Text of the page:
Private tuition classes in Malaysia: A necessity?
KUALA LUMPUR, Malaysia, Oct. 15 -- Twelve-year-old Lucas Lian enjoys the envious glances cast by his fellow classmates in school. Being in the elite class in his Chinese medium primary school, Lucas is one of the rare students who does not take private tuitions.
In Malaysia and Singapore, the term ‘tuition’ refers to extra classes taken outside of school after school hours. A 2005 study found that two out of three Malaysians send their children to private tuition classes. The number has decreased slightly over the two decades as compared in 1991, when 80 percent of students spent four hours a week attending tuition classes.
Tuition has become a trend in Malaysia. This has been the cause for concern of many parents as long tuition hours and pressure may have negative effects on students. Private tuition centres flourish as a result of the high demand from both students and their parents. Although the number of registered tuition centres may have decreased, the popularity has encouraged other centres to operate illegally, without a license from the government.
S. P. sta Maria, a tuition teacher, said that the education system in Malaysia is probably the cause for this obsession with tuition.
“There is a general consensus that the education system here is not up to standard… there is a lack of quality in school,” he said.
Public schools in Malaysia are frequently blamed for the low standards in teaching, also one of the reasons Martin Lian, Lucas’ father, is considering enrolling Lucas in a private secondary school next year.
Despite the better teaching quality private schools are prided with, students from private schools are still flocking to tuition centres, and the numbers are increasing as observed by J.K. Wong. Wong, a seasoned administration staff in a tuition centre in Cheras, sees this as parents “purchasing insurance policy” on their children’s education, guaranteeing excellent results and a bright future.
Edmund, 20, and Shaun K., 15, attend a prestigious private school in Kuala Lumpur from 8am till 4pm on weekdays, then spend 4 to 6 hours per week in the evening in a tuition centre. “Our parents think it’s good for us to go for tuition,” Edmund simply said.
sta Maria sees tuition as an aid for students who have difficulty coping or keeping up with their studies in schools. However, he does not deny that top scorers also attend tuition classes. Shaun is one of the top students in his school, scoring an impressive average of 89 percent every semester.
Currently a college student and a ‘veteran’ of the tuition scene, Rita Goh, 19, attended tuition classes to “learn how to score in exams”. She pointed out that it is a “Malaysian culture” for students to attend tuition classes not to gain knowledge or learn what they missed out in school, but to learn how to sit for exams.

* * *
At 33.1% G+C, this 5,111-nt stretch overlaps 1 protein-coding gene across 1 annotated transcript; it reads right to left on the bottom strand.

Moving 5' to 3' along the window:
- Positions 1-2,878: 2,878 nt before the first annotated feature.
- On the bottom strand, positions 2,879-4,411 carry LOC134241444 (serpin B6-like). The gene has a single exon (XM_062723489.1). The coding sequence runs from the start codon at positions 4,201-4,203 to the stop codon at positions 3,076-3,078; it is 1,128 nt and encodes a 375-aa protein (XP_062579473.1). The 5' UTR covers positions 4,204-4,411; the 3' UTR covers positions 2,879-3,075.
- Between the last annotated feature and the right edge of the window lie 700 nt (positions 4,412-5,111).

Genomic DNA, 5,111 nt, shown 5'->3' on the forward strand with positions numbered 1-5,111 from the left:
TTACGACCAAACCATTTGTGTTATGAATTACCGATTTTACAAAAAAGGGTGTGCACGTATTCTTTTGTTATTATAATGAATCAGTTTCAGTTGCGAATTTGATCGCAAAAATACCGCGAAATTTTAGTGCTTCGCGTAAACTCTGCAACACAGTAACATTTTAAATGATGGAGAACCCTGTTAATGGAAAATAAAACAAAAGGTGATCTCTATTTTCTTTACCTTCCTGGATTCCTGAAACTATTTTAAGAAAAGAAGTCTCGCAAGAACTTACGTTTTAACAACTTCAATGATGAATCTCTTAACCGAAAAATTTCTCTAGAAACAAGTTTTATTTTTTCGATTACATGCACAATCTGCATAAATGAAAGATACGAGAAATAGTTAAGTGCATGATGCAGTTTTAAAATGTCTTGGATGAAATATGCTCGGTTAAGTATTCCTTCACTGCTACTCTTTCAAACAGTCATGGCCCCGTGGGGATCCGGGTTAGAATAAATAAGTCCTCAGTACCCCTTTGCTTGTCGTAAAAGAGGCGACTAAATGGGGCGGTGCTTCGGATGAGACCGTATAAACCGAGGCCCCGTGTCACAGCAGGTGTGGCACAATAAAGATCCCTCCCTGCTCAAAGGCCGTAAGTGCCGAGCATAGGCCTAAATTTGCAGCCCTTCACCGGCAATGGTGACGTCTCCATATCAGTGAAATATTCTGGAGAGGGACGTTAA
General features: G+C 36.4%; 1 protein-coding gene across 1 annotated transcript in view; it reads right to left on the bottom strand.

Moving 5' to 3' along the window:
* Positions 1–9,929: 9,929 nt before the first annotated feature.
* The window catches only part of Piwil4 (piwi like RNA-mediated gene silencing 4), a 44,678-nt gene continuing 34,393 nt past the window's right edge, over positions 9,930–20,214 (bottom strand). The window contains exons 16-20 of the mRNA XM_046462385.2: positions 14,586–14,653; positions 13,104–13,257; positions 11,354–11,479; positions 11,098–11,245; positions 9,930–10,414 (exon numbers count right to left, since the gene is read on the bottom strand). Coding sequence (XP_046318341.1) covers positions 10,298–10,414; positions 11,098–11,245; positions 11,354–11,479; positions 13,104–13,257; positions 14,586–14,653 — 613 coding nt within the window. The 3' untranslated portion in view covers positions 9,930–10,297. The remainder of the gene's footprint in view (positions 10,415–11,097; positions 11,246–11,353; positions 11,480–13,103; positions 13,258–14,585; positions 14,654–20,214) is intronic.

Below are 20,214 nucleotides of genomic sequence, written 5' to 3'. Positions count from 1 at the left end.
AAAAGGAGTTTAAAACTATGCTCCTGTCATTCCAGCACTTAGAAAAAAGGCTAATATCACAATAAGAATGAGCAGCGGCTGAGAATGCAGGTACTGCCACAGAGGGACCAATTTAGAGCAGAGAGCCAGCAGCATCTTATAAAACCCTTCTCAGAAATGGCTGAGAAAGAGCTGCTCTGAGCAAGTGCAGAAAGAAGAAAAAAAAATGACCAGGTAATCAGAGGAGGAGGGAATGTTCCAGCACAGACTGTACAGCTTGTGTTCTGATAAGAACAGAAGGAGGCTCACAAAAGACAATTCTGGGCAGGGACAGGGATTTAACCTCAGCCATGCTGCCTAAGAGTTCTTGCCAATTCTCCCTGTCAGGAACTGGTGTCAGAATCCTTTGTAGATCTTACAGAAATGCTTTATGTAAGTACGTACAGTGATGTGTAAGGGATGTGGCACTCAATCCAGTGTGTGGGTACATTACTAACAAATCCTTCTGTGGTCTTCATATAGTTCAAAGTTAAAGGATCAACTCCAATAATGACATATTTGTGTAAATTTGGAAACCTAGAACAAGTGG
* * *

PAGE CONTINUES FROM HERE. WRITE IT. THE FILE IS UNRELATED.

“The students’ mentality is that we just want to know what kind of questions they ask during major exams, how to write the best answers. It’s a Malaysian thing.”
When asked why her friends with excellent academic performances would attend tuition classes, she said that it is a matter of feeling a sense of security. “It’s just to make sure, you know. To feel secure,” she says.
For some students, tuition is a luxury that puts the service out of reach. “I didn’t attend any tuition class before. This is because the expenses for attending the tuition class is high [sic]. Furthermore, I don’t want to burden my parents,” said W. M. Won, 20, a university student.
Classes can also lead to unnecessary stress and pressure that befall the students in their pursuit of guaranteed excellent results. It is a concern in other Asian countries as well.
A similar trend occurs in Korea as students attend hagwons (after school extra classes) with the aim of achieving excellent exam results. According to some psychologists, the pressure a student faces in having to excel in exams is the root cause for depression and Korea’s high youth suicide rates.
Lucas Lian's mother, Benny Wee, says she does not see the need to give her son unnecessary stress. “He finishes school at 3.45pm on Mondays and Tuesdays. He needs to do his homework too and you know Chinese medium primary schools, they give so much homework!”
Wee said her friends were shocked to know that her son does not attend any tuition classes. “They say, ‘How can your son not attend tuition classes? How will he cope with his studies? How will he score in his exams?’ And I just shrug and say, so what? To me, a child enjoying his or her childhood is more important.”